‘The Colloquial Readiness of a Vulgar Mechanic’

J.E. Sandys, A History of Classical Scholarship Vol. II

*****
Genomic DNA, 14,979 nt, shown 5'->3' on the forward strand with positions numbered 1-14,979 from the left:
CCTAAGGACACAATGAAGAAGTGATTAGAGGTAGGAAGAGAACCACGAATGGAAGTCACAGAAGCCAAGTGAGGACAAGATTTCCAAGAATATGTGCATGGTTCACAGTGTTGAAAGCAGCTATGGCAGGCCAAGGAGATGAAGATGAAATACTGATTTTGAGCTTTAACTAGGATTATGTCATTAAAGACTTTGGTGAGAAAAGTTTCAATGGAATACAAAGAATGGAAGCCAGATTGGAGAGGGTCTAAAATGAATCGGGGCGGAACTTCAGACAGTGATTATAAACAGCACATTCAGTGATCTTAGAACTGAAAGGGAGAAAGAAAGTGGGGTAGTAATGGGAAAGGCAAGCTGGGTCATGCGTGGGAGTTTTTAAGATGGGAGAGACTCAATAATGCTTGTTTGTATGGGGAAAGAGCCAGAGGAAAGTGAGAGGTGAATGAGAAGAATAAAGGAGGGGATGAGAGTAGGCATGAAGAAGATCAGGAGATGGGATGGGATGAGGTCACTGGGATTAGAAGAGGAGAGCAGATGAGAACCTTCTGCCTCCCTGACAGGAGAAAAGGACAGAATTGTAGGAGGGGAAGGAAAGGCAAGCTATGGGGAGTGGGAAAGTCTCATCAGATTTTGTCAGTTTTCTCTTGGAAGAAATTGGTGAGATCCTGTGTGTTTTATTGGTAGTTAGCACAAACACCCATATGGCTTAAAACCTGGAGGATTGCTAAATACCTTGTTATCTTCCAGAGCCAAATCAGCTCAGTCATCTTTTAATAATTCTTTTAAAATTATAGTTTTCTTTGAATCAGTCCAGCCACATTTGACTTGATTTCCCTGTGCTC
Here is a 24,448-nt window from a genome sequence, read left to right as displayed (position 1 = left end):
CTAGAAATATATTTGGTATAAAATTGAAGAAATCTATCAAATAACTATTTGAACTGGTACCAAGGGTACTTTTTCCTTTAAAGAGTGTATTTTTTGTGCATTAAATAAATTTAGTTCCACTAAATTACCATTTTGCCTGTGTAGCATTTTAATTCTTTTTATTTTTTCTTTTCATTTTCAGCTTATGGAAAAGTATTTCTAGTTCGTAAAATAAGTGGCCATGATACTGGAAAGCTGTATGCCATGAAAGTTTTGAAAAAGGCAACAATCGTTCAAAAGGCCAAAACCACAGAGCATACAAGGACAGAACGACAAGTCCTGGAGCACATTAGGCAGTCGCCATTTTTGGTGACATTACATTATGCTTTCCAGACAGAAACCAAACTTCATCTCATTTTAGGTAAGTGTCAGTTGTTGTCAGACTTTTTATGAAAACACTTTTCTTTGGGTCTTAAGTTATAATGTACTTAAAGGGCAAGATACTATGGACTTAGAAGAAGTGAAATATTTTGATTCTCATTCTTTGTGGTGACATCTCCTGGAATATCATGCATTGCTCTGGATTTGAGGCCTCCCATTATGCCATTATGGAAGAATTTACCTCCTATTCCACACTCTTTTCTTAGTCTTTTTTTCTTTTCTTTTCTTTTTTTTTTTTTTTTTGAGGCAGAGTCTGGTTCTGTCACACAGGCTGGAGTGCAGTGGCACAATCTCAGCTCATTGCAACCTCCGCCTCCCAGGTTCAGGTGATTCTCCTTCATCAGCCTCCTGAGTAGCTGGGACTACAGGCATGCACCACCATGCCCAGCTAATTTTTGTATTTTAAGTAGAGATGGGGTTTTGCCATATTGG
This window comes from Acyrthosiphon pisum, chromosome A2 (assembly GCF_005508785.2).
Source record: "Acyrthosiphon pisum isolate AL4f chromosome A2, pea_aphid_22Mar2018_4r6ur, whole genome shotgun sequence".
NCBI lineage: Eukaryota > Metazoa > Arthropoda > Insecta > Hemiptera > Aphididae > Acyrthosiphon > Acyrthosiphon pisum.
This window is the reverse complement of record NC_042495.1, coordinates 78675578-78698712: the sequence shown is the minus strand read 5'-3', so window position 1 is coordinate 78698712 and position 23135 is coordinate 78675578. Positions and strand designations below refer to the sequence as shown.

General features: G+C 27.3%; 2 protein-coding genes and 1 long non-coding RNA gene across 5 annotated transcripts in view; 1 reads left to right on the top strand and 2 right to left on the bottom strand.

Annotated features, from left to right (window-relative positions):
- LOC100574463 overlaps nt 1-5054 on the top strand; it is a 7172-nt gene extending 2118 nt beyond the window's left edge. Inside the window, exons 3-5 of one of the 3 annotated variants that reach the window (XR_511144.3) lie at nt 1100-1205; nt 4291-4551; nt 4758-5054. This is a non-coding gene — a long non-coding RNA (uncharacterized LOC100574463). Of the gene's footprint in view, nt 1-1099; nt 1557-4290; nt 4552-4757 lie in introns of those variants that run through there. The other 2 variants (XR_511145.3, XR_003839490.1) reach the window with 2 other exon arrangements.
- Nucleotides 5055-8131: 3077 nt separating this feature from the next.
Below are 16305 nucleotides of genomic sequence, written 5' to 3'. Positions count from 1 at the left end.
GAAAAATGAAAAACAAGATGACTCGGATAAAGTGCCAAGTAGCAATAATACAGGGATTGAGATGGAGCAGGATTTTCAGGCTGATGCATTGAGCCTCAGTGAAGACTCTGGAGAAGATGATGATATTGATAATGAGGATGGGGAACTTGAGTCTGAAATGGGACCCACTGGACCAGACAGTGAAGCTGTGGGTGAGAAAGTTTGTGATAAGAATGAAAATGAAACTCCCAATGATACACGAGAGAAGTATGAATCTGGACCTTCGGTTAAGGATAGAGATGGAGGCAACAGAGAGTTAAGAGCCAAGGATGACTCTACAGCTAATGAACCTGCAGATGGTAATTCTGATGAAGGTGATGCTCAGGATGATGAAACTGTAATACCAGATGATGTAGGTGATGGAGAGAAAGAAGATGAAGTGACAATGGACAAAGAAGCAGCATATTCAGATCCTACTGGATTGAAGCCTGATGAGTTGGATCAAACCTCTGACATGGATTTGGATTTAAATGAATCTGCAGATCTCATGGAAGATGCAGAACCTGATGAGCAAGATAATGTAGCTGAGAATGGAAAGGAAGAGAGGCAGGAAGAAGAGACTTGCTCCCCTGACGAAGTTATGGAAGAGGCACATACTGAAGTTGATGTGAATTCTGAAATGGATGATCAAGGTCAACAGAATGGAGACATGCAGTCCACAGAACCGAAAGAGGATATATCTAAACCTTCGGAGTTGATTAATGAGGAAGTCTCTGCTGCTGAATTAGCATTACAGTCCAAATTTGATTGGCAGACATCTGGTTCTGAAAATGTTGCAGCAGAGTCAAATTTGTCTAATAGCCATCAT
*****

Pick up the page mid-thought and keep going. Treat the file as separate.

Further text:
Joshua Barnes (1654 — 17 12), of Emmanuel College, Cambridge, began his literary career by producing a fanciful little volume written in English, but interspersed with Greek verses, called Gerania or ‘News from the Pygmies’ (1675) Elected Fellow of Emmanuel three years later, he became Professor of Greek at Cambridge in 1695. In the previous year he had edited the whole of Euripides in a single folio volume, an edition reprinted at Leipzig and Oxford. This was followed by his Anacreon (1705), which attained a second edition. Finally he embarked on an edition of Homer, for which he failed to find a publisher. Its publication in 1710-1 was only made possible by his persuading his wife, who had inherited a small fortune from her first husband, that the real author of the Homeric poems was Solomon. With all its imperfections, it has been recognised as a work of greater utility than any of its predecessors, and ninety years elapsed before any distinctly superior edition appeared. The editor’s facility in writing and in speaking Greek was remarkable. When the Greek archbishop of Philippopolis visited Cambridge in 1701, Barnes, at the request of the Vice-Chancellor, presented him for an honorary degree in a Greek speech that is ‘still preserved’. In the preface to his poem on Esther, he tells us that he found it easier to write his annotations in Greek than in Latin, or in English. There was nothing, however trivial, that he could not turn into Greek. Bentley, who fully acknowledged his ‘singular industry’ and ‘most diffuse reading’, used to say that he understood about as much Greek ‘as an Athenian blacksmith’, presumably implying that he had rather the ‘colloquial readiness of a vulgar mechanic’ than the erudition, taste and judgement of a scholar. In the year after the publication of his Homer he died, and was buried at Hemingford Abbot in Huntingdonshire. Greek Anacreontics were written for his monument, but a Cambridge wit suggested a terser epitaph describing him as felicis memoriae, expectans judicium. Barnes, in his edition of Euripides, had accepted the ‘Epistles of Euripides’ as the genuine writings of the poet; Dodwell, in his treatise De Cyclis Veterum, had followed the data presented by the ‘Epistles of Phalaris’ in determining certain points of chronology. The errors of both were happily corrected when the spuriousness of the Epistles of Phalaris and of Euripides was conclusively proved by Bentley, who is the foremost representative of the next period of Scholarship.”

 

 

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